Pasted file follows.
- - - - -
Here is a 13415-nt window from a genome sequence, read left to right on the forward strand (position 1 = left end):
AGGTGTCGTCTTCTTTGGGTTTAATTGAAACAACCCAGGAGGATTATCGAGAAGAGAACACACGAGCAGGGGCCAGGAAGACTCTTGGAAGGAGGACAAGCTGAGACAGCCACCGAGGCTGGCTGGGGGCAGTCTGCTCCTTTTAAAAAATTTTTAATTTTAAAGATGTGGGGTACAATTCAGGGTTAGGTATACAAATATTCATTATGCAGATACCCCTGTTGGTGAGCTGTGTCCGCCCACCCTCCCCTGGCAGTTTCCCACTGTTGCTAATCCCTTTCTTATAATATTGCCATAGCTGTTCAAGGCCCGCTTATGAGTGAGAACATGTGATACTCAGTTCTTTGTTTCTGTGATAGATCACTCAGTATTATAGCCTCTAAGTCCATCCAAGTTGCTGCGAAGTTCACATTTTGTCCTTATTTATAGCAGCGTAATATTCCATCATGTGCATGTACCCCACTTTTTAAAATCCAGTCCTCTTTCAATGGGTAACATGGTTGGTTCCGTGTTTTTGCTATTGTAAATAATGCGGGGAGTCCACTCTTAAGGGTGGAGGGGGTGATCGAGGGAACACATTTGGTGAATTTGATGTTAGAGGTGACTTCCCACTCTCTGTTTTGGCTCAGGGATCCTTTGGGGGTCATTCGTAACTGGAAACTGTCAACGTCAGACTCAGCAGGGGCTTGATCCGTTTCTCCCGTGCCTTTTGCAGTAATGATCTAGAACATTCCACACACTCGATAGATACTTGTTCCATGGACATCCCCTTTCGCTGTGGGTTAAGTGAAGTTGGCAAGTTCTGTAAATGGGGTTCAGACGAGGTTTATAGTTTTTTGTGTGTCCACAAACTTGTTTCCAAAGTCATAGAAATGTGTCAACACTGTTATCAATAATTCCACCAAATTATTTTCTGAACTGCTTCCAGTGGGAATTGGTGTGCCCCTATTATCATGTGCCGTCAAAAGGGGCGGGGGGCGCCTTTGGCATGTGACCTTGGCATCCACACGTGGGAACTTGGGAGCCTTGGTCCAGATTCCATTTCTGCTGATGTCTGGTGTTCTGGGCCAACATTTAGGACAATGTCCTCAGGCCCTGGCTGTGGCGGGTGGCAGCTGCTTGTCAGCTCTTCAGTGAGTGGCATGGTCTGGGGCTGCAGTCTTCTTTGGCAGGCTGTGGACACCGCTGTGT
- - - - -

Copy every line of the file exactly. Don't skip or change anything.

Here is a 13415-nt window from a genome sequence, read left to right on the forward strand (position 1 = left end):
AGGTGTCGTCTTCTTTGGGTTTAATTGAAACAACCCAGGAGGATTATCGAGAAGAGAACACACGAGCAGGGGCCAGGAAGACTCTTGGAAGGAGGACAAGCTGAGACAGCCACCGAGGCTGGCTGGGGGCAGTCTGCTCCTTTTAAAAAATTTTTAATTTTAAAGATGTGGGGTACAATTCAGGGTTAGGTATACAAATATTCATTATGCAGATACCCCTGTTGGTGAGCTGTGTCCGCCCACCCTCCCCTGGCAGTTTCCCACTGTTGCTAATCCCTTTCTTATAATATTGCCATAGCTGTTCAAGGCCCGCTTATGAGTGAGAACATGTGATACTCAGTTCTTTGTTTCTGTGATAGATCACTCAGTATTATAGCCTCTAAGTCCATCCAAGTTGCTGCGAAGTTCACATTTTGTCCTTATTTATAGCAGCGTAATATTCCATCATGTGCATGTACCCCACTTTTTAAAATCCAGTCCTCTTTCAATGGGTAACATGGTTGGTTCCGTGTTTTTGCTATTGTAAATAATGCGGGGAGTCCACTCTTAAGGGTGGAGGGGGTGATCGAGGGAACACATTTGGTGAATTTGATGTTAGAGGTGACTTCCCACTCTCTGTTTTGGCTCAGGGATCCTTTGGGGGTCATTCGTAACTGGAAACTGTCAACGTCAGACTCAGCAGGGGCTTGATCCGTTTCTCCCGTGCCTTTTGCAGTAATGATCTAGAACATTCCACACACTCGATAGATACTTGTTCCATGGACATCCCCTTTCGCTGTGGGTTAAGTGAAGTTGGCAAGTTCTGTAAATGGGGTTCAGACGAGGTTTATAGTTTTTTGTGTGTCCACAAACTTGTTTCCAAAGTCATAGAAATGTGTCAACACTGTTATCAATAATTCCACCAAATTATTTTCTGAACTGCTTCCAGTGGGAATTGGTGTGCCCCTATTATCATGTGCCGTCAAAAGGGGCGGGGGGCGCCTTTGGCATGTGACCTTGGCATCCACACGTGGGAACTTGGGAGCCTTGGTCCAGATTCCATTTCTGCTGATGTCTGGTGTTCTGGGCCAACATTTAGGACAATGTCCTCAGGCCCTGGCTGTGGCGGGTGGCAGCTGCTTGTCAGCTCTTCAGTGAGTGGCATGGTCTGGGGCTGCAGTCTTCTTTGGCAGGCTGTGGACACCGCTGTGT